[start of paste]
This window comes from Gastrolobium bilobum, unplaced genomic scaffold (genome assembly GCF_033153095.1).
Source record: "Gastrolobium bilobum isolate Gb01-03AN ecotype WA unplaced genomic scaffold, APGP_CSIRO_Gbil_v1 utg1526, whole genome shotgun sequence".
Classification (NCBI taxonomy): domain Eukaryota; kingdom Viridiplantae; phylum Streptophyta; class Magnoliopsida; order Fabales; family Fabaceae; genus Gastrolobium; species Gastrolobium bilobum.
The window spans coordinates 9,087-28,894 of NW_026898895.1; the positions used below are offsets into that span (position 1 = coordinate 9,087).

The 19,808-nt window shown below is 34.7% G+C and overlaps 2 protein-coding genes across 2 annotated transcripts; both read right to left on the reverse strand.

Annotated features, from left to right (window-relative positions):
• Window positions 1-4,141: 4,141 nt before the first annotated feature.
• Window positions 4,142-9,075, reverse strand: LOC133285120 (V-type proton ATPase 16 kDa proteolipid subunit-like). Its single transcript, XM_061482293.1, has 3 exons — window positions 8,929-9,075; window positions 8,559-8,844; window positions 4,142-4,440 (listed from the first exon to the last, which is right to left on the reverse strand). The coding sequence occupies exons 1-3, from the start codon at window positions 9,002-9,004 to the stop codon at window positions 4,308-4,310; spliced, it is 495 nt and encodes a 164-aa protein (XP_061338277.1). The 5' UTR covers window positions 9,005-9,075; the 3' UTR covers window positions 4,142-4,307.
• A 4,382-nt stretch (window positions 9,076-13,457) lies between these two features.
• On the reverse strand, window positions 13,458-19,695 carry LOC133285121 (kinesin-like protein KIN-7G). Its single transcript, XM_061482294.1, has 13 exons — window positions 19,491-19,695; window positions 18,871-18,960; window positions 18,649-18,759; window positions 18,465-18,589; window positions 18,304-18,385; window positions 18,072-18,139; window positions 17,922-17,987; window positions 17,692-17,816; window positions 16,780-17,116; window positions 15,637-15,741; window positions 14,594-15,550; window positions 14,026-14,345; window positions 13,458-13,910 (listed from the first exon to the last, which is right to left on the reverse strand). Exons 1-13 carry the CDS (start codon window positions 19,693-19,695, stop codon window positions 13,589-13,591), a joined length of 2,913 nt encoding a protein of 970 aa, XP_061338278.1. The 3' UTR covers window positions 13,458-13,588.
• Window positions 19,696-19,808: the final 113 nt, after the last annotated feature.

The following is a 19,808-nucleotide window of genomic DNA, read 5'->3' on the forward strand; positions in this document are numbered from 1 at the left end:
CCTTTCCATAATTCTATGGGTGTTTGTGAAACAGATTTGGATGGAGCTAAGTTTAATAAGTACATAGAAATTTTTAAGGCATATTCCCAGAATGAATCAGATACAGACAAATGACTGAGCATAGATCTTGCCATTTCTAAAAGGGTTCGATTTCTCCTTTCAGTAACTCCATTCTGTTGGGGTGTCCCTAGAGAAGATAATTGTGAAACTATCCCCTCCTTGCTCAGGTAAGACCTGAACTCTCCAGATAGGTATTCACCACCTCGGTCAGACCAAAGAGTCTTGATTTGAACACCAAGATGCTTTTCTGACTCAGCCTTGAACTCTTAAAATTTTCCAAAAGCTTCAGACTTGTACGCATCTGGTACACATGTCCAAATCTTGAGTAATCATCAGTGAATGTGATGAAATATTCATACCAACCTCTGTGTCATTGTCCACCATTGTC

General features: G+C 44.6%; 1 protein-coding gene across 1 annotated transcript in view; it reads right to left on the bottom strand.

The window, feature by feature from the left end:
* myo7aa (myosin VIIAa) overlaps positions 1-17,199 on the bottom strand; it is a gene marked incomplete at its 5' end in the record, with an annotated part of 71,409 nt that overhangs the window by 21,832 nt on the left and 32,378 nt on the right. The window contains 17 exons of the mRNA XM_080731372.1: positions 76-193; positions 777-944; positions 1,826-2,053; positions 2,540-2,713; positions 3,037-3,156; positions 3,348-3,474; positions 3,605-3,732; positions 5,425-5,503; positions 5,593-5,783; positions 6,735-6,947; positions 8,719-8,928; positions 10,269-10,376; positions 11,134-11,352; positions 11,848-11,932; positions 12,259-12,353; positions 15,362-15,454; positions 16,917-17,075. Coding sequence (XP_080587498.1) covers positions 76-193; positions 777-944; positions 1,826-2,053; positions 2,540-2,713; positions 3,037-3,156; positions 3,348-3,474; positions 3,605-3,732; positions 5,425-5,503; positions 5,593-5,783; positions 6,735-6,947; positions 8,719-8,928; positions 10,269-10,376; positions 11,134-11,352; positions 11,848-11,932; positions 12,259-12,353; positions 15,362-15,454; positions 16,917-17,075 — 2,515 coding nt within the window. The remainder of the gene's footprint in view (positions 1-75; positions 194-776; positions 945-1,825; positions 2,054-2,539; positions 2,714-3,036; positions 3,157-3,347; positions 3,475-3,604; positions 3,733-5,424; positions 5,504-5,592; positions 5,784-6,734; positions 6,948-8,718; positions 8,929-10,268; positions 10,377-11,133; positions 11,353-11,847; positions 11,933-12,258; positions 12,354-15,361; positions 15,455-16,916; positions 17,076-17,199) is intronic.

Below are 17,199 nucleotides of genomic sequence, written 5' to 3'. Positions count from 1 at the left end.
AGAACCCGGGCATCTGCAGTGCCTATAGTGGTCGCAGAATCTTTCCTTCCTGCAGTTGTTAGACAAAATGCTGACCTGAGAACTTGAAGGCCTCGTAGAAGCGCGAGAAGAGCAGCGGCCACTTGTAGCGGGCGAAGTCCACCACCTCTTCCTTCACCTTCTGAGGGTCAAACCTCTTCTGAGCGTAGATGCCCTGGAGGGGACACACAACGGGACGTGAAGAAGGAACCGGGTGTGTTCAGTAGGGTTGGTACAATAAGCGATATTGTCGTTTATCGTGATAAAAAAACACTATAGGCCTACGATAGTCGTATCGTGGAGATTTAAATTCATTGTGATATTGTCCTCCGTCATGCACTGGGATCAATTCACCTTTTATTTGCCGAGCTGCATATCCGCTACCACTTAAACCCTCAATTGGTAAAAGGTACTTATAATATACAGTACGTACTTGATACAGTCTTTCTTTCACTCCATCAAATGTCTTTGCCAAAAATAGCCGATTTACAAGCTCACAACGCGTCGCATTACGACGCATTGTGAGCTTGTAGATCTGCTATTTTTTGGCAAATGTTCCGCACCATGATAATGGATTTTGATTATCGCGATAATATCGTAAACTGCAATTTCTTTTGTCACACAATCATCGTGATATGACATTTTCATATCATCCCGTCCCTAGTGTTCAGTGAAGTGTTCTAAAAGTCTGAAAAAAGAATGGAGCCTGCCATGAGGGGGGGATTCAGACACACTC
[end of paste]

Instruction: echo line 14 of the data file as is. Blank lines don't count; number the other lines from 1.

General features: G+C 44.6%; 1 protein-coding gene across 1 annotated transcript in view; it reads right to left on the bottom strand.